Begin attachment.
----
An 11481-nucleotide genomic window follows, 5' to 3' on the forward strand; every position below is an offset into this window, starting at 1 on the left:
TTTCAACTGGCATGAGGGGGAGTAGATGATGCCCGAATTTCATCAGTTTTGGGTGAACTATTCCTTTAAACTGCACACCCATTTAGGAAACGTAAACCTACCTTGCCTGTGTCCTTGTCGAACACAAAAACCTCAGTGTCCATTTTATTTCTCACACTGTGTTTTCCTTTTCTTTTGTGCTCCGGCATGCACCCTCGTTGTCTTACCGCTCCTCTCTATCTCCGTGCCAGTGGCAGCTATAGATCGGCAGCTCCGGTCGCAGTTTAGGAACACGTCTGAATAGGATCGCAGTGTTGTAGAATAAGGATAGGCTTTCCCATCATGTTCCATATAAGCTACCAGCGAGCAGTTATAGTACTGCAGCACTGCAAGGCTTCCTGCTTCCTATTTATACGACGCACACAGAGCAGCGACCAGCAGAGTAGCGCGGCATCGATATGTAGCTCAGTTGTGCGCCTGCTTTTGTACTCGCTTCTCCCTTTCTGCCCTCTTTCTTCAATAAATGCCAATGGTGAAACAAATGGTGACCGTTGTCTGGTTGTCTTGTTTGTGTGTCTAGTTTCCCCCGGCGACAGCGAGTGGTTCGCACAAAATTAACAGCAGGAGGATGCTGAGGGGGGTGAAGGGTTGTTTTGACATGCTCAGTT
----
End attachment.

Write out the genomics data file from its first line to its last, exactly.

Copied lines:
An 11481-nucleotide genomic window follows, 5' to 3' on the forward strand; every position below is an offset into this window, starting at 1 on the left:
TTTCAACTGGCATGAGGGGGAGTAGATGATGCCCGAATTTCATCAGTTTTGGGTGAACTATTCCTTTAAACTGCACACCCATTTAGGAAACGTAAACCTACCTTGCCTGTGTCCTTGTCGAACACAAAAACCTCAGTGTCCATTTTATTTCTCACACTGTGTTTTCCTTTTCTTTTGTGCTCCGGCATGCACCCTCGTTGTCTTACCGCTCCTCTCTATCTCCGTGCCAGTGGCAGCTATAGATCGGCAGCTCCGGTCGCAGTTTAGGAACACGTCTGAATAGGATCGCAGTGTTGTAGAATAAGGATAGGCTTTCCCATCATGTTCCATATAAGCTACCAGCGAGCAGTTATAGTACTGCAGCACTGCAAGGCTTCCTGCTTCCTATTTATACGACGCACACAGAGCAGCGACCAGCAGAGTAGCGCGGCATCGATATGTAGCTCAGTTGTGCGCCTGCTTTTGTACTCGCTTCTCCCTTTCTGCCCTCTTTCTTCAATAAATGCCAATGGTGAAACAAATGGTGACCGTTGTCTGGTTGTCTTGTTTGTGTGTCTAGTTTCCCCCGGCGACAGCGAGTGGTTCGCACAAAATTAACAGCAGGAGGATGCTGAGGGGGGTGAAGGGTTGTTTTGACATGCTCAGTT